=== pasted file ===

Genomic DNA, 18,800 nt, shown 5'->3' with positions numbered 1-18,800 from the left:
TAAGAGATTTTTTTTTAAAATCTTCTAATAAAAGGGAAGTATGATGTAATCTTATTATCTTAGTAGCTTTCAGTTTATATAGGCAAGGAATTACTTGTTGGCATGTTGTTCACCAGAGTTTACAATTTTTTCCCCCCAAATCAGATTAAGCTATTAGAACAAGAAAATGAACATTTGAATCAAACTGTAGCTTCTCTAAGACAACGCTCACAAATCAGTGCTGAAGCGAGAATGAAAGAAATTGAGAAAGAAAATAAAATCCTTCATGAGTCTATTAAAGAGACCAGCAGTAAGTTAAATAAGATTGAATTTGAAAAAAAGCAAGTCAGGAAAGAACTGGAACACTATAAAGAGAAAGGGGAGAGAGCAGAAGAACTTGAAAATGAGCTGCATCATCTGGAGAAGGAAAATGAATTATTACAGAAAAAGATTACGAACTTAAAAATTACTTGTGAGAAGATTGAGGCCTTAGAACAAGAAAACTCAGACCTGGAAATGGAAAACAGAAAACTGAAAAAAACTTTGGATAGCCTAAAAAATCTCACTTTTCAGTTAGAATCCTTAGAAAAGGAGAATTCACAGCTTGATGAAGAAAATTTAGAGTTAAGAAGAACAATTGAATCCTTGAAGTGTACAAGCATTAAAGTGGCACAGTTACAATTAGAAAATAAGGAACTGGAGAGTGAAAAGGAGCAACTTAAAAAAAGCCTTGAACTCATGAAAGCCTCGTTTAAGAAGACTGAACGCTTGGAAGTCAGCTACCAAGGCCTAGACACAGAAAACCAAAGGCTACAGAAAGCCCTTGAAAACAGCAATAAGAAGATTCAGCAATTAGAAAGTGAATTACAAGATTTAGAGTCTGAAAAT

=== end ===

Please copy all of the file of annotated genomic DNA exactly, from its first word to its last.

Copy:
Genomic DNA, 18,800 nt, shown 5'->3' with positions numbered 1-18,800 from the left:
TAAGAGATTTTTTTTTAAAATCTTCTAATAAAAGGGAAGTATGATGTAATCTTATTATCTTAGTAGCTTTCAGTTTATATAGGCAAGGAATTACTTGTTGGCATGTTGTTCACCAGAGTTTACAATTTTTTCCCCCCAAATCAGATTAAGCTATTAGAACAAGAAAATGAACATTTGAATCAAACTGTAGCTTCTCTAAGACAACGCTCACAAATCAGTGCTGAAGCGAGAATGAAAGAAATTGAGAAAGAAAATAAAATCCTTCATGAGTCTATTAAAGAGACCAGCAGTAAGTTAAATAAGATTGAATTTGAAAAAAAGCAAGTCAGGAAAGAACTGGAACACTATAAAGAGAAAGGGGAGAGAGCAGAAGAACTTGAAAATGAGCTGCATCATCTGGAGAAGGAAAATGAATTATTACAGAAAAAGATTACGAACTTAAAAATTACTTGTGAGAAGATTGAGGCCTTAGAACAAGAAAACTCAGACCTGGAAATGGAAAACAGAAAACTGAAAAAAACTTTGGATAGCCTAAAAAATCTCACTTTTCAGTTAGAATCCTTAGAAAAGGAGAATTCACAGCTTGATGAAGAAAATTTAGAGTTAAGAAGAACAATTGAATCCTTGAAGTGTACAAGCATTAAAGTGGCACAGTTACAATTAGAAAATAAGGAACTGGAGAGTGAAAAGGAGCAACTTAAAAAAAGCCTTGAACTCATGAAAGCCTCGTTTAAGAAGACTGAACGCTTGGAAGTCAGCTACCAAGGCCTAGACACAGAAAACCAAAGGCTACAGAAAGCCCTTGAAAACAGCAATAAGAAGATTCAGCAATTAGAAAGTGAATTACAAGATTTAGAGTCTGAAAAT